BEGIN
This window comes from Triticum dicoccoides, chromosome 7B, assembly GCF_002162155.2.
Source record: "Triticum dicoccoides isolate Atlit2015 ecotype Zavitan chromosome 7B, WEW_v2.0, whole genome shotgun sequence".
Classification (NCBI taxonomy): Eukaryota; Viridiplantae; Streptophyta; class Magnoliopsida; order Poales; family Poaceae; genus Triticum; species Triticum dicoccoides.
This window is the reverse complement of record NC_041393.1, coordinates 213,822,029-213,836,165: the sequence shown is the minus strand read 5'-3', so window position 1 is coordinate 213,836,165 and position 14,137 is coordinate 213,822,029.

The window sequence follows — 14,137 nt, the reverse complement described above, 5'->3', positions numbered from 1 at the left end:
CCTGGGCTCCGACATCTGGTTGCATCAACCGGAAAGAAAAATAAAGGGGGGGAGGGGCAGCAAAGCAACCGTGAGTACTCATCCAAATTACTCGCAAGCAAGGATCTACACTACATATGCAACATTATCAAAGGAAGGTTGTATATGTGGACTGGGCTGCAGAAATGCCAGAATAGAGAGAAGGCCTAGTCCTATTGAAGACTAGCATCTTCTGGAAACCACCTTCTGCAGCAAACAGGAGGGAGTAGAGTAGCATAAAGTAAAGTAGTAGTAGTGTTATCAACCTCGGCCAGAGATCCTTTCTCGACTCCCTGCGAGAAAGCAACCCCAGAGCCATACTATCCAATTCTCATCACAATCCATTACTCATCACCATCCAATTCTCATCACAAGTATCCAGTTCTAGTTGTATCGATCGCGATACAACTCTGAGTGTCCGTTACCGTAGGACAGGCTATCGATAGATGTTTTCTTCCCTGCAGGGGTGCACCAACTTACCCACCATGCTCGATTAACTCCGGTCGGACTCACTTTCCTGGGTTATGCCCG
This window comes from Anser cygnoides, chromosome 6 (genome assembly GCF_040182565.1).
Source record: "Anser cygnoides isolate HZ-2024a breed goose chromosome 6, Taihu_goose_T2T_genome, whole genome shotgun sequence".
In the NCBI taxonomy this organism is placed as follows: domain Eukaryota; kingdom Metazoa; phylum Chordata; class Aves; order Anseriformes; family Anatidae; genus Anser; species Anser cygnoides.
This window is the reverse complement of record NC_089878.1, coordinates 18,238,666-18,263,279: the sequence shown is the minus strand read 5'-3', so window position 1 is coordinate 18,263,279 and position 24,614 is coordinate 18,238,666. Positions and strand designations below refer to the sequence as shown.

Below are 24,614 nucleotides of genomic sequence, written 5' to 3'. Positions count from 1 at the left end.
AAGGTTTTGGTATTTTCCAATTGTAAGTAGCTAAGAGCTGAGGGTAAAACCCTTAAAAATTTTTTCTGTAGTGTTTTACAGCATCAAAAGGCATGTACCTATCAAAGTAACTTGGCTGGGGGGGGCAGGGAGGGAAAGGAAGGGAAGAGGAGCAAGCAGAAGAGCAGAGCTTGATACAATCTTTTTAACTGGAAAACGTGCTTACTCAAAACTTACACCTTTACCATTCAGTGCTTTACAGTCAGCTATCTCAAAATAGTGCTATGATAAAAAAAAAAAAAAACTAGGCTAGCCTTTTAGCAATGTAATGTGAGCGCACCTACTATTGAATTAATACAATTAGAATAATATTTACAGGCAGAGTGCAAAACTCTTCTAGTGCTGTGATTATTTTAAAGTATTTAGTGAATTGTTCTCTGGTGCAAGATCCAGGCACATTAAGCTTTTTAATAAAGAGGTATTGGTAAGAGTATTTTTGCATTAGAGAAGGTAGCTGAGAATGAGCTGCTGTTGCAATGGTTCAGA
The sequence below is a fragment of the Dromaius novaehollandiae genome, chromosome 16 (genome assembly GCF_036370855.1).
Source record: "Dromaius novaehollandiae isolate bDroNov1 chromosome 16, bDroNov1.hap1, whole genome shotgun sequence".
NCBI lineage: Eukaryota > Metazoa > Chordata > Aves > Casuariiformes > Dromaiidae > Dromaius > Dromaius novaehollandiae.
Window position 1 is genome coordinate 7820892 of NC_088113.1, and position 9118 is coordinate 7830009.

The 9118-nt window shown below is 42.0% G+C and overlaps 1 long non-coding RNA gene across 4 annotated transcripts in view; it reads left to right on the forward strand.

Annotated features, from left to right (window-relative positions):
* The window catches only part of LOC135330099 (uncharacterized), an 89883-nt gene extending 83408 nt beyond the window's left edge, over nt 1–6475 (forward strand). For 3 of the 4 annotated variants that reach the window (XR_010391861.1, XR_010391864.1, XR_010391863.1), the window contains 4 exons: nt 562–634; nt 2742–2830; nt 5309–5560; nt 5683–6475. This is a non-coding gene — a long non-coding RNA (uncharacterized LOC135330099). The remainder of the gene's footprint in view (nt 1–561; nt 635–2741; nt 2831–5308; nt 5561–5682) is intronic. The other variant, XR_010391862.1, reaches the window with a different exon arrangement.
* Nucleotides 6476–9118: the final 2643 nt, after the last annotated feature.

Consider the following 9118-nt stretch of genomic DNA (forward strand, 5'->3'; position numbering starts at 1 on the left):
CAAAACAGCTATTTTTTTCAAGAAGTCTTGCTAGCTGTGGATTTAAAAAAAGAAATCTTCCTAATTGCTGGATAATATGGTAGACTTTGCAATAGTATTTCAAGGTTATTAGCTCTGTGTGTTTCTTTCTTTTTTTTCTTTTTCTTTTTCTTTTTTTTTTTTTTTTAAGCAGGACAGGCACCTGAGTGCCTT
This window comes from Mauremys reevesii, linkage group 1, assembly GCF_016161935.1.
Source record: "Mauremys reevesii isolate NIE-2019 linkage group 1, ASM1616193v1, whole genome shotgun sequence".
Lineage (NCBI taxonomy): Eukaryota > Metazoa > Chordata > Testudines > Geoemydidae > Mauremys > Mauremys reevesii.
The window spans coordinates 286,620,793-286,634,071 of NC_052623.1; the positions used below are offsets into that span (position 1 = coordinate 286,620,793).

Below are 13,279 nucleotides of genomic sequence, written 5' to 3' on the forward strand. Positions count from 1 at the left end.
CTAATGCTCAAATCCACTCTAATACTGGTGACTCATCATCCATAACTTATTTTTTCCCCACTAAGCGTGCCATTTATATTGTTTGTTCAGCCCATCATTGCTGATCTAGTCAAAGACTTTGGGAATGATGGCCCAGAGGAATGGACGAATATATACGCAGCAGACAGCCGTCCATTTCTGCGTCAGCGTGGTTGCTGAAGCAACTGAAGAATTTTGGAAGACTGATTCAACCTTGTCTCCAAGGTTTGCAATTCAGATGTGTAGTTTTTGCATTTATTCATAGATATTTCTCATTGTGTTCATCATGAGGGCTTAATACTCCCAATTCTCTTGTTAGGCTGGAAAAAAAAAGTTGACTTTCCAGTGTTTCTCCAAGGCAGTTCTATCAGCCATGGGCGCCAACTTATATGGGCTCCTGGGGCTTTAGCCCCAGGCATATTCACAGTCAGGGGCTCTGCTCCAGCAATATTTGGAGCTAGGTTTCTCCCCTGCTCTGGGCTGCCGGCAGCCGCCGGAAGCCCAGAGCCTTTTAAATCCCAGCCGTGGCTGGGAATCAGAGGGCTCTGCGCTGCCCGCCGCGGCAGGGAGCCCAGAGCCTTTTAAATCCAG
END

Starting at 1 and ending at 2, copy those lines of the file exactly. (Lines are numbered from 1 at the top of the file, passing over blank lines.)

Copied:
This window comes from Triticum dicoccoides, chromosome 7B, assembly GCF_002162155.2.
Source record: "Triticum dicoccoides isolate Atlit2015 ecotype Zavitan chromosome 7B, WEW_v2.0, whole genome shotgun sequence".